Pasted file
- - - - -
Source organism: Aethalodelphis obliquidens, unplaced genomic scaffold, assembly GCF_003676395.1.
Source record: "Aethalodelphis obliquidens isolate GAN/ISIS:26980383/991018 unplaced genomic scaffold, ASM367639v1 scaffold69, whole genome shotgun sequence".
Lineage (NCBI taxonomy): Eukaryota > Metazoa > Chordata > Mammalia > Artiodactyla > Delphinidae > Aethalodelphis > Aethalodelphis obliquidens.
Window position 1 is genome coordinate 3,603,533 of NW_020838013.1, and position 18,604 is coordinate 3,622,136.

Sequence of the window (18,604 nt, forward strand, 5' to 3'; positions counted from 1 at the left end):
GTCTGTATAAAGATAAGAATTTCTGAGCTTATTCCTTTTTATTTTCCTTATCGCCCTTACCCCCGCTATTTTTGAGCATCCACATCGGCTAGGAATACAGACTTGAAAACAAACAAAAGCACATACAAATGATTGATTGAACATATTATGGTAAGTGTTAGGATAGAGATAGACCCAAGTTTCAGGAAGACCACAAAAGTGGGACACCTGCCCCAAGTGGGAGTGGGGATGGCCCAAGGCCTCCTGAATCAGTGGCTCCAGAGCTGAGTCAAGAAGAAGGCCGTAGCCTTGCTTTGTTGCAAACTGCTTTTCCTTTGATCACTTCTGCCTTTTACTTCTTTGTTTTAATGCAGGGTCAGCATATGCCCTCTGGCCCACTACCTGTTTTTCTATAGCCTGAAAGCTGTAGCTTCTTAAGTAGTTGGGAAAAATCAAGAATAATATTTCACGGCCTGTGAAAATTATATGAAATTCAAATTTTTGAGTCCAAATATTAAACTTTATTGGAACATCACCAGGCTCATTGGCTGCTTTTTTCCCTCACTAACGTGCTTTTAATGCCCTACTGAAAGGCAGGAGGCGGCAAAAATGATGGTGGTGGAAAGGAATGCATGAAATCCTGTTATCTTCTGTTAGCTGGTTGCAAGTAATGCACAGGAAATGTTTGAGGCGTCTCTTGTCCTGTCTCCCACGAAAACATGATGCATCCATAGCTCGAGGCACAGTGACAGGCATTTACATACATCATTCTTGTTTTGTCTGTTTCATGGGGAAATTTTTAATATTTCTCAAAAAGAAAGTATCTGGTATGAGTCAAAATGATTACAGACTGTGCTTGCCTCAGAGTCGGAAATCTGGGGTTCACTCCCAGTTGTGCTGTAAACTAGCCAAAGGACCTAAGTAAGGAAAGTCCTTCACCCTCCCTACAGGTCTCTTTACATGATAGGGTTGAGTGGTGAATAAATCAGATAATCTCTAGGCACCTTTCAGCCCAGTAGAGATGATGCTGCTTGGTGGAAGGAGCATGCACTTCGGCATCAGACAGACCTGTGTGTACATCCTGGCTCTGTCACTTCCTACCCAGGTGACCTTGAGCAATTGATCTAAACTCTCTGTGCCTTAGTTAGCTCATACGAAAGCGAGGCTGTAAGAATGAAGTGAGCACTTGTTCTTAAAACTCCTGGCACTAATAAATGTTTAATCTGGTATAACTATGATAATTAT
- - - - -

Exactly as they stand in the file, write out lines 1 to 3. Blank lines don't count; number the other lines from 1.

Source organism: Aethalodelphis obliquidens, unplaced genomic scaffold, assembly GCF_003676395.1.
Source record: "Aethalodelphis obliquidens isolate GAN/ISIS:26980383/991018 unplaced genomic scaffold, ASM367639v1 scaffold69, whole genome shotgun sequence".
Lineage (NCBI taxonomy): Eukaryota > Metazoa > Chordata > Mammalia > Artiodactyla > Delphinidae > Aethalodelphis > Aethalodelphis obliquidens.